In late 2004, the Chinese magazine Southern Weekend produced a list of China's top fifty public intellectuals (Nanfan Renwu Zhoukan). The list was modelled on ones in the west - like those of Forbes magazine, the Sunday Times and others - which rank people according to their influence and visibility. While China's wealthy had been listed before (on, for instance, www.hurun.net), Southern Weekend's effort marked, to my knowledge, the first time that a general list had been produced. It contained economists, political scientists, writers, cultural theorists and philosophers. It included an economist who had been an early critic of Mao Zedong, along with political theorists who had first introduced western ideas in the 1980s, as well as those who were behind the "new left" trend in the 1990s. Six people on the list had already died.
The list didn't remain in the public domain in China for very long. The edition of Southern Weekend in which it appeared was banned, and websites mentioning it were blocked. It appears that exercises like these, which attempt to quantify who has power in China and how they exercise that power, can still be sensitive.
The run-up to the seventeenth national congress of the Communist Party of China, to be held in the autumn of 2007, offers a good chance to revisit this idea - through a list somewhat broader than the 2004 one, and tighter in its criteria. What follows is the first Chatham House/openDemocracy China Power List, and, to the best of my knowledge, marks the first time that figures from all areas of life in modern China have been ranked.
This exercise has the limitations of all similar rankings. And because the question of who has real influence and power in China has been clouded for so long by lack of transparency and conjecture, it begins from a low base. But I still believe that it is very useful. At a time when China is becoming a more central influence, and where figures in China have impact throughout the world, I hope this will serve to educate readers about who holds power in China, why they have power and, more fundamentally, just who they are.
Also on China and democracy in openDemocracy:
Hsin-Huang Michael Hsiao, "Taiwans dual election: democracy and national identity"
(19 March 2004)
Christine Loh, "Is the Chinese world discovering democracy?" (5 July 2004)
Agnes Chong, "Hong Kong marches for 'one person, one vote'"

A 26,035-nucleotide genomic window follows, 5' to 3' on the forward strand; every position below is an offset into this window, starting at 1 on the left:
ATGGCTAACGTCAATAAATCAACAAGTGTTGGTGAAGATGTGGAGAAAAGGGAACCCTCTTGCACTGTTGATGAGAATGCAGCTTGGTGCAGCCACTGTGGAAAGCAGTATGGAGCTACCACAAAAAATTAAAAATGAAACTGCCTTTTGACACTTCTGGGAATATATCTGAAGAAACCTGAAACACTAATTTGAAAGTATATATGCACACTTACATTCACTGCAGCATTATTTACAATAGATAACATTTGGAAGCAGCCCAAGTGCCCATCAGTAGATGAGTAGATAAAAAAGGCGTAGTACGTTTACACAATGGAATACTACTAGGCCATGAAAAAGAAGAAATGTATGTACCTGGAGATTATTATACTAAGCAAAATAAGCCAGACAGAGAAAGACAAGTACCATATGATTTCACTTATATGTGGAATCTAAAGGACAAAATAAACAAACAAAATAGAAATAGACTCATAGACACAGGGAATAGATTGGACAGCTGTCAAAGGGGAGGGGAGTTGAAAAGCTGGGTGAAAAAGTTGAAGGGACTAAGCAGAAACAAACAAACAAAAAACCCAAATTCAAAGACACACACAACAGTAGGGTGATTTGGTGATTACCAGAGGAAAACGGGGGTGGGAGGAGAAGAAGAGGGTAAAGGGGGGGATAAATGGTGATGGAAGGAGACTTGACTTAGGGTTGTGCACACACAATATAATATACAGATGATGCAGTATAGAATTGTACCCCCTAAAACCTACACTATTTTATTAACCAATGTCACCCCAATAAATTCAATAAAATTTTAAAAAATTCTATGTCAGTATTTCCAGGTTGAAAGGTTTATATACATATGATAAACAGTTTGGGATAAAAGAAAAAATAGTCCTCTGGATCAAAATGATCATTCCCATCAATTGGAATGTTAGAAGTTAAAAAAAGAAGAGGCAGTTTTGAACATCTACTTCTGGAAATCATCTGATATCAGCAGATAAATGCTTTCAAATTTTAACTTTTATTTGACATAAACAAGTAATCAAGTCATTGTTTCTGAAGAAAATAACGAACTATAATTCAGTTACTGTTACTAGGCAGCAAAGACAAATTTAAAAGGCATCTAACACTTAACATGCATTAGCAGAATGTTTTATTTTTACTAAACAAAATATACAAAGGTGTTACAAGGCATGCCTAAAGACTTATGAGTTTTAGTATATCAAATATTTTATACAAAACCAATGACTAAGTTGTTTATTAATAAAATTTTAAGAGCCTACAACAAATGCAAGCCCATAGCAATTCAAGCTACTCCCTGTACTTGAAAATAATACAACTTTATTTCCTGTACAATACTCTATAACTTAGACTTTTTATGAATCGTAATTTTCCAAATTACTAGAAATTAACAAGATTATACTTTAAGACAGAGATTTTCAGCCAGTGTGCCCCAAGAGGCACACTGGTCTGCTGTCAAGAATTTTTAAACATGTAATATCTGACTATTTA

(8 December 2005)
Lung Ying-tai, "A question of civility: an open letter to Hu Jintao" (15 February 2006)
Isabel Hilton, "Beijing's media chill"
(15 February 2006)
Li Datong, "The story of Freezing Point"
(12 September 2006)
Li Datong, "China: a 'great nation'?"
(10 January 2007)
Emily Lau, "Hong Kongs long march to democracy"
(14 March 2007)
Li Datong, "Chinese political reform: official discourse, real meaning" (7 March 2007)
The list has two useful functions. First, the people on it really do have the power to affect the lives of citizens around the world, and we need to know much more about them. Second, the list will illuminate common points of power in modern China and in the outside world. Is China in 2007 as dominated by the influence of the wealthy as is the United Kingdom? Or does "purer" political influence - a good background, good political connections - matter more?
The criteria for inclusion on this list are simple. All the people on it must be alive. They do not necessarily have to be Chinese - thus the appearance of Microsoft boss Bill Gates, and, almost ex officio, United States president George W Bush. But there do have to be clear reasons for why they have influence in China. And that influence has to be in the People's Republic of China (PRC), not outside it, not even in such places as the special administrative regions of Hong Kong and Macao, or in Taiwan. (While some prominent dissidents now based in the west are certainly influential, they have little impact in the PRC itself, and therefore are not included.)
The areas of activity embraced in the list cover the political, cultural, intellectual, social and commercial realms. This is no more than recognition of the complex interplay of forces in China. For each name, too, there must be clear evidence of their relevance in 2007 - not five, ten or twenty years earlier.
Some people will argue that this exercise is impossible, simply because "China is different to here, and things don't work like that over there." They would say we simply can't know who has influence, because we can't see them and never will be able to. This is, in some ways, a common position, and one it is impossible to wholly refute. I believe, however, that there is enough evidence to show areas of strong similarity between Chinese and western societies, and that utterly irreconcilable difference is unlikely.
And there will be the fascinating question of whether the names put forward in China and outside China will be the same. The names will illustrate whether there are fundamental differences between how outsiders and insiders regard influence and power in China. We won't know that till the exercise is complete. One immediate, and striking, conclusion - even from the highly provisional list I have offered below - is that only a small number of the individuals are women. It would be good to hear suggestions for which other women might figure on this list.
So here is an initial, very provisional ranking. I welcome suggestions, arguments, additions, counter-arguments. It is part of what Chatham House (officially, the Royal Institute of International Affairs) and openDemocracy together hope will become an ongoing project.
The China power list, April 2007:
[I would like to thank Frank Ching, Willy Lam and John Gittings for input into this list. Mistakes, and ranking decisions, are entirely my responsibility.]
Click here to view, vote and comment on the China Power List, 2007.